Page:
While 28 U.S.C. § 636(b)(1) and Rule 72(b) give the Court discretion to consider additional material that was not submitted to the magistrate judge, Hynes v. Squillace, 143 F.3d 653, 656 (2d Cir. 1998), a party has no right to present additional evidence when the party provides no justification for not offering the evidence in its submissions to the magistrate. See, e.g., Pan Am. World Airways, Inc. v. Int'l Bhd. of Teamsters, Chauffeurs, Warehousemen & Helpers, 894 F.2d 36, 40 n.3 (2d Cir. 1990); Azkour v. Little Rest Twelve, Inc., No. 10 Civ. 4132, 2012 WL 1026730, at *2 (S.D.N.Y. Mar. 27, 2012) ("[C]ourts generally do not consider new evidence raised in objections... absent a compelling justification for failure to present such evidence to the magistrate judge.") (internal quotations omitted). Accepting new evidence is disfavored absent a compelling reason because doing so "would reduce the magistrate's work to something akin to a meaningless dress rehearsal." Vega v. Artuz, No. 97 Civ. 3775, 2002 WL 31174466, at *1 (S.D.N.Y. Sept. 30, 2002) (citations and internal quotation marks omitted). Despite the general leniency accorded to pro se parties, courts generally do not allow pro se parties to litigate matters in their objections that were not presented to the magistrate judge. Howell v. Port Chester Police Station, No. 09 Civ. 1651, 2010 WL 930981, at *1 (S.D.N.Y. Mar. 15, 2010); see also Litchmore v. Williams, 11 CIV. 7546, 2013 WL 3975956, at *2 (S.D.N.Y. Aug. 5, 2013) (collecting cases).

After conducting the appropriate levels of review, the Court may accept, reject, or modify, in whole or in part, the findings or recommendations made by the Magistrate. 28 U.S.C. § 636(b)(1)(C).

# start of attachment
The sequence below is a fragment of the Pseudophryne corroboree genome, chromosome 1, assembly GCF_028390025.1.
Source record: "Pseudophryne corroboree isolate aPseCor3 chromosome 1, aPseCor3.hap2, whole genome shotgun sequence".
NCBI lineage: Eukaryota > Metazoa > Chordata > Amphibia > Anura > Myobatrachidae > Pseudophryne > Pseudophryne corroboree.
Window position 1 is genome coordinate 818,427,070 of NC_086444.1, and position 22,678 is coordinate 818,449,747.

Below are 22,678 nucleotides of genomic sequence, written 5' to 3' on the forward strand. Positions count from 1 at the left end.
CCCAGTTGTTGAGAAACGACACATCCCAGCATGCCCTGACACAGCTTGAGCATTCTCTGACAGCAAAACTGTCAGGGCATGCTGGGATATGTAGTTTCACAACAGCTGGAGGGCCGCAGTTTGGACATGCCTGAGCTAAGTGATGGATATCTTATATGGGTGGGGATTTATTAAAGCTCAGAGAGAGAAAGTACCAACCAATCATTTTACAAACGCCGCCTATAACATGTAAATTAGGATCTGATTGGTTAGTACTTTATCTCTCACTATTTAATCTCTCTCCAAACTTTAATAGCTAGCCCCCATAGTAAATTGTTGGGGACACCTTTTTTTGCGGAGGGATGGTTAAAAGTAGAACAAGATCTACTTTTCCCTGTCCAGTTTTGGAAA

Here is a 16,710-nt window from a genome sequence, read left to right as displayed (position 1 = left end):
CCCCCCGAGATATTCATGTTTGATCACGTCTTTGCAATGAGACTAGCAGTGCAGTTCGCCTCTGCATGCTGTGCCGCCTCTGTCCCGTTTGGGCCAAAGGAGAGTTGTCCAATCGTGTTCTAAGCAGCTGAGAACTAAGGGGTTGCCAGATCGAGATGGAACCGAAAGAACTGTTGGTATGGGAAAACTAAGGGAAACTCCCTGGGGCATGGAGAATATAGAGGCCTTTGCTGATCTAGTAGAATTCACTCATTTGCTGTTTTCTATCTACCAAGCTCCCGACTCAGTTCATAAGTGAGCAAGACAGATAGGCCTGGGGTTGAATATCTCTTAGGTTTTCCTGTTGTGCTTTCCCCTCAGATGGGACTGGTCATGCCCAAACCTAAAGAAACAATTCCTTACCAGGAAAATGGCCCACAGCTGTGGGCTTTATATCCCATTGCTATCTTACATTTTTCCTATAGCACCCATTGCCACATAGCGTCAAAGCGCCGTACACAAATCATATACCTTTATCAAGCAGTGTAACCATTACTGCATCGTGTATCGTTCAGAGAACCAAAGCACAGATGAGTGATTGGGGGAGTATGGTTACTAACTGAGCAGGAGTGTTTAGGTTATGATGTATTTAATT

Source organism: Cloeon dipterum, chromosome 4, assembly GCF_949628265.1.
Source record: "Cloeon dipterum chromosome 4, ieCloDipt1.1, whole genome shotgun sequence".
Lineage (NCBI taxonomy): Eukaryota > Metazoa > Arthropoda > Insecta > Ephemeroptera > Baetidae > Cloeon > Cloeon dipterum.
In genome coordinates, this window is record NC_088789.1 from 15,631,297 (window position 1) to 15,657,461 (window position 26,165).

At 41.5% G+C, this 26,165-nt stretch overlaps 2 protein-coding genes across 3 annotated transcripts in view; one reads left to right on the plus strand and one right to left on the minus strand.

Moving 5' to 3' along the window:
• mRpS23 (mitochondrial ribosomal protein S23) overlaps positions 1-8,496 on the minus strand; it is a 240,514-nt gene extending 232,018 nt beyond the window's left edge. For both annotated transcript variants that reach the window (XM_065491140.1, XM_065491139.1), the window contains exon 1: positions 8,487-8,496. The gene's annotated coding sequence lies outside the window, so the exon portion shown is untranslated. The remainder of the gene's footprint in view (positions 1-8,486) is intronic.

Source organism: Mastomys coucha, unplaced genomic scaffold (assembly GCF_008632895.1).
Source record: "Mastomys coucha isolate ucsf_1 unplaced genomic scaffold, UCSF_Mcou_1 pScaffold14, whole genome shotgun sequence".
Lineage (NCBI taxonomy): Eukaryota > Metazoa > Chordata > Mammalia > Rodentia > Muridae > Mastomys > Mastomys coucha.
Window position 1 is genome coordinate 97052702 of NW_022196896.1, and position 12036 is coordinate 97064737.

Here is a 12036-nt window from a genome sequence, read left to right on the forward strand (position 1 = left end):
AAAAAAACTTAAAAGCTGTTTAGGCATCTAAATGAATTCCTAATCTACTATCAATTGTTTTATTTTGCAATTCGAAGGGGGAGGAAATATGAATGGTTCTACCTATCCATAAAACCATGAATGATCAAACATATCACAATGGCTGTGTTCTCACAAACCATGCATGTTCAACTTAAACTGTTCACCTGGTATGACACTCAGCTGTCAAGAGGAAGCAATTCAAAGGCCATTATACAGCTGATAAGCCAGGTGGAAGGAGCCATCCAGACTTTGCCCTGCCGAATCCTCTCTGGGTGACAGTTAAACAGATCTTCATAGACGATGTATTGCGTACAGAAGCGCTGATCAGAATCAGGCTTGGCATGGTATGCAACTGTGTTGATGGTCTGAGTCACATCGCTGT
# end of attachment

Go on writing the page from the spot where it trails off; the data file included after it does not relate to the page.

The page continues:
B. The Report's Recommendation

Judge Ellis' Report recommends that: (1) Plaintiff's federal claims against OCFS and the individual Defendants sued in their official capacities be DISMISSED because they are barred by the Eleventh Amendment; (2) Plaintiff's claims under 42 U.S.C. § 1983 that occurred prior to November 4, 2008, be dismissed because they are time-barred by the three-year statute of limitations; (3) Plaintiff's intentional infliction of emotional distress claim be dismissed because it is barred by New York's one-year statute of limitations; (4) Plaintiff's First Amendment retaliation claims be dismissed because the allegations in the complaint do not establish that Plaintiff engaged in constitutionally protected speech and was subjected to adverse employment action as a result; (5) Plaintiff's due process claims be dismissed because Plaintiff failed to pursue a New York Civil Practice Law and Rules Article 78 proceeding as an adequate post-resignation remedy; (6) Plaintiff's claims against Defendants Carrion and Murphy be dismissed because Plaintiff failed to allege that Carrion and Murphy were directly or personally responsible for the relevant events; and (7) Plaintiff's claims against the individually named defendants be dismissed because they are entitled to qualified immunity. (Report 2-3.) The Court will analyze each of the Report's recommendations in conjunction with Plaintiff's objections.

1. Standard

Defendants moved to dismiss under Rule 12(b)(1) and 12(b)(6). The Report analyzed the 12(b)(1) motion first, because dismissal for lack of subject matter jurisdiction would render all other issues moot. Neither party objected to the standards used to analyze the motion under Federal Rule of Civil Procedure 12(b)(1) and (6) or that Judge Ellis ruled on the 12(b)(1) motion first. The Court reviews this portion of the Report for clear error and finds none.